Google, Dell, Microsoft, Yahoo invoked in work from home scam

Online scammers are abusing top web brand names such as Google, Dell, Microsoft and Yahoo to sell fake "work from home" packages and defraud unsuspecting...

Online scammers are abusing top web brand names such as Google, Dell, Microsoft and Yahoo to sell fake "work from home" packages and defraud unsuspecting users, an online security firm has warned.

Websense Security Labs senior manager Carl Leonard said the scams used a combination of legitimately bought advertising space, false news stories and the lure of job opportunities with well-known companies.

While the kits are sold cheaply or given away, they are subject to "small" handling fees. Some victims' credit card accounts were debited up to $80.

"This aggressive campaign, which preys on a population weakened by the economic downturn, shows how cybercrime has moved from the spotty teenage hacker in his bedroom to a sophisticated business run with all the trimmings."

An on-line journal, eWeek, reported that Google has filed a suit against Pacific WebWorks and unnamed defendants in connection with the scam.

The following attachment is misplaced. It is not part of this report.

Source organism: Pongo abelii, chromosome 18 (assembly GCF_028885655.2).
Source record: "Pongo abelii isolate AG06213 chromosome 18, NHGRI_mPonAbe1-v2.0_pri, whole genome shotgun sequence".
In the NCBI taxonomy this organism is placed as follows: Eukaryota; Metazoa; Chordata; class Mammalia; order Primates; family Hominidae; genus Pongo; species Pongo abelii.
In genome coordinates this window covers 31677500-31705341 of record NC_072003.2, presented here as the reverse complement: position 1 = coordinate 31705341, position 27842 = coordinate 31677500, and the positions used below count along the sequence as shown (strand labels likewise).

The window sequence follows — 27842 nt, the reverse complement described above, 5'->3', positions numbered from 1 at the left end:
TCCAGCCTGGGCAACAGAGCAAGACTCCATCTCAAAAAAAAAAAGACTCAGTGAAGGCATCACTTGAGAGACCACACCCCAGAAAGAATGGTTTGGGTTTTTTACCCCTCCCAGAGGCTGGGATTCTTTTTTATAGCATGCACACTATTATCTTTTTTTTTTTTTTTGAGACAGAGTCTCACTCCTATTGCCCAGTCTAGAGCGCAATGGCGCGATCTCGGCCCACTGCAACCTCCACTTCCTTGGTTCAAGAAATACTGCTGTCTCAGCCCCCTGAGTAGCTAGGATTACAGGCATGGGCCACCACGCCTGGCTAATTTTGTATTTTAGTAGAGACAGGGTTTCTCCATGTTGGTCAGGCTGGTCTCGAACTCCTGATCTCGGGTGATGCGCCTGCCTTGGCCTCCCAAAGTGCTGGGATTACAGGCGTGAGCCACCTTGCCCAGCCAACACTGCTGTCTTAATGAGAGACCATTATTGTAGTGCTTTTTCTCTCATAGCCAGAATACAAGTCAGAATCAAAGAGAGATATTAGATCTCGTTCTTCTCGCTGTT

According to Google, the scheme used a variety of names, including Google Adwork, Google Biz Kit, Google Cash and Earn Google Cash Kit. After making an initial payment, many consumers got nothing. Others were sent DVDs containing viruses and no information of value or a DVD and access to an online portal containing information available free of charge elsewhere on the web.

Websense said the scam was based on a network of hundreds of "template" websites that hold the same theme and do the same thing. They pretend to be news websites and personal blogs to make the site appear more reputable and trustworthy.

"The 'news article' or 'blog' talks about how easy it is to make money with the featured Google Kit and how the financial lives of those who did changed for the better," a Websense blog said.

"The templates used all have the same look and feel, but the actual source code is often changed from one to another to avoid easy detection. This is very similar to methods used in e-mail spam, such as Nigerian scams that have been changing forever but have the same goal," it said.



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